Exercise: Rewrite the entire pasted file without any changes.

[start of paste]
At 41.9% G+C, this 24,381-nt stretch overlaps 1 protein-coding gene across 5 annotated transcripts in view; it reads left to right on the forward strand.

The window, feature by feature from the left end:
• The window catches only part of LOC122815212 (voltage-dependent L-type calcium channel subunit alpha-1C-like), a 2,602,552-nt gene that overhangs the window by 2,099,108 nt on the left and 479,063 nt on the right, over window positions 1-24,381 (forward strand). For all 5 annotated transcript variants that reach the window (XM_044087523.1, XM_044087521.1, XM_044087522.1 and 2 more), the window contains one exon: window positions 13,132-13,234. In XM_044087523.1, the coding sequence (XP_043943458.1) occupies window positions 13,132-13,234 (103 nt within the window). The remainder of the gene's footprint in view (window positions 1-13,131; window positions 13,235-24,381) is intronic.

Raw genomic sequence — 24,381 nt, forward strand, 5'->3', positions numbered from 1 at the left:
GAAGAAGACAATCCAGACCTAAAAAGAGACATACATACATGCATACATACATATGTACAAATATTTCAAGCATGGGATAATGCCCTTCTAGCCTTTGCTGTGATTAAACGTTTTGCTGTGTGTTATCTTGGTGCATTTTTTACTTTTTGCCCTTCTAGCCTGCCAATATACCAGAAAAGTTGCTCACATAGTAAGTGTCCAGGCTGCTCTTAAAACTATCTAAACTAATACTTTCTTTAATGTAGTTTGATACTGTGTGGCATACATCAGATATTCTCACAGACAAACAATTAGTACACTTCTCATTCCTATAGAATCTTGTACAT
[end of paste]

At 41.9% G+C, this 24,381-nt stretch overlaps 1 protein-coding gene across 5 annotated transcripts in view; it reads left to right on the forward strand.

The window, feature by feature from the left end:
• The window catches only part of LOC122815212 (voltage-dependent L-type calcium channel subunit alpha-1C-like), a 2,602,552-nt gene that overhangs the window by 2,099,108 nt on the left and 479,063 nt on the right, over window positions 1-24,381 (forward strand). For all 5 annotated transcript variants that reach the window (XM_044087523.1, XM_044087521.1, XM_044087522.1 and 2 more), the window contains one exon: window positions 13,132-13,234. In XM_044087523.1, the coding sequence (XP_043943458.1) occupies window positions 13,132-13,234 (103 nt within the window). The remainder of the gene's footprint in view (window positions 1-13,131; window positions 13,235-24,381) is intronic.

Raw genomic sequence — 24,381 nt, forward strand, 5'->3', positions numbered from 1 at the left:
GAAGAAGACAATCCAGACCTAAAAAGAGACATACATACATGCATACATACATATGTACAAATATTTCAAGCATGGGATAATGCCCTTCTAGCCTTTGCTGTGATTAAACGTTTTGCTGTGTGTTATCTTGGTGCATTTTTTACTTTTTGCCCTTCTAGCCTGCCAATATACCAGAAAAGTTGCTCACATAGTAAGTGTCCAGGCTGCTCTTAAAACTATCTAAACTAATACTTTCTTTAATGTAGTTTGATACTGTGTGGCATACATCAGATATTCTCACAGACAAACAATTAGTACACTTCTCATTCCTATAGAATCTTGTACAT